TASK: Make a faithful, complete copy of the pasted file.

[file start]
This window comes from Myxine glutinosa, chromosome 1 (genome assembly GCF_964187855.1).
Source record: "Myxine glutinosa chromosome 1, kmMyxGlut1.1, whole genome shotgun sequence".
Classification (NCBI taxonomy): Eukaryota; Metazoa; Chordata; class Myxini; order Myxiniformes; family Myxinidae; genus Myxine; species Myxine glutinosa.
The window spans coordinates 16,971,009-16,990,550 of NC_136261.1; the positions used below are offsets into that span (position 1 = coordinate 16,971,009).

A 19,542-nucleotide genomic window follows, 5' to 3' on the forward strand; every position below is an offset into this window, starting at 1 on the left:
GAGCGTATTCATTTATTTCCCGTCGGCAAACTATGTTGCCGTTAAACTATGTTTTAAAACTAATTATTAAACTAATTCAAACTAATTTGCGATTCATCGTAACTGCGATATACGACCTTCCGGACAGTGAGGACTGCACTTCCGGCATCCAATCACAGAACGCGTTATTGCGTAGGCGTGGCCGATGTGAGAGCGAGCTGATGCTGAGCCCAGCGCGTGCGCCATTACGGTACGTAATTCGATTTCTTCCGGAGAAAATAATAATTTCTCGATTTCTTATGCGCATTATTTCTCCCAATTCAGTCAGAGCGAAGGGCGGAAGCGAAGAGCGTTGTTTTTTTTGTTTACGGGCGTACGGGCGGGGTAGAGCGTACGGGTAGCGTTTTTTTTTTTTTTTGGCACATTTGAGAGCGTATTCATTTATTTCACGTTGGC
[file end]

This window comes from Myxine glutinosa, chromosome 1 (genome assembly GCF_964187855.1).
Source record: "Myxine glutinosa chromosome 1, kmMyxGlut1.1, whole genome shotgun sequence".
Classification (NCBI taxonomy): Eukaryota; Metazoa; Chordata; class Myxini; order Myxiniformes; family Myxinidae; genus Myxine; species Myxine glutinosa.
The window spans coordinates 16,971,009-16,990,550 of NC_136261.1; the positions used below are offsets into that span (position 1 = coordinate 16,971,009).

A 19,542-nucleotide genomic window follows, 5' to 3' on the forward strand; every position below is an offset into this window, starting at 1 on the left:
GAGCGTATTCATTTATTTCCCGTCGGCAAACTATGTTGCCGTTAAACTATGTTTTAAAACTAATTATTAAACTAATTCAAACTAATTTGCGATTCATCGTAACTGCGATATACGACCTTCCGGACAGTGAGGACTGCACTTCCGGCATCCAATCACAGAACGCGTTATTGCGTAGGCGTGGCCGATGTGAGAGCGAGCTGATGCTGAGCCCAGCGCGTGCGCCATTACGGTACGTAATTCGATTTCTTCCGGAGAAAATAATAATTTCTCGATTTCTTATGCGCATTATTTCTCCCAATTCAGTCAGAGCGAAGGGCGGAAGCGAAGAGCGTTGTTTTTTTTGTTTACGGGCGTACGGGCGGGGTAGAGCGTACGGGTAGCGTTTTTTTTTTTTTTTGGCACATTTGAGAGCGTATTCATTTATTTCACGTTGGC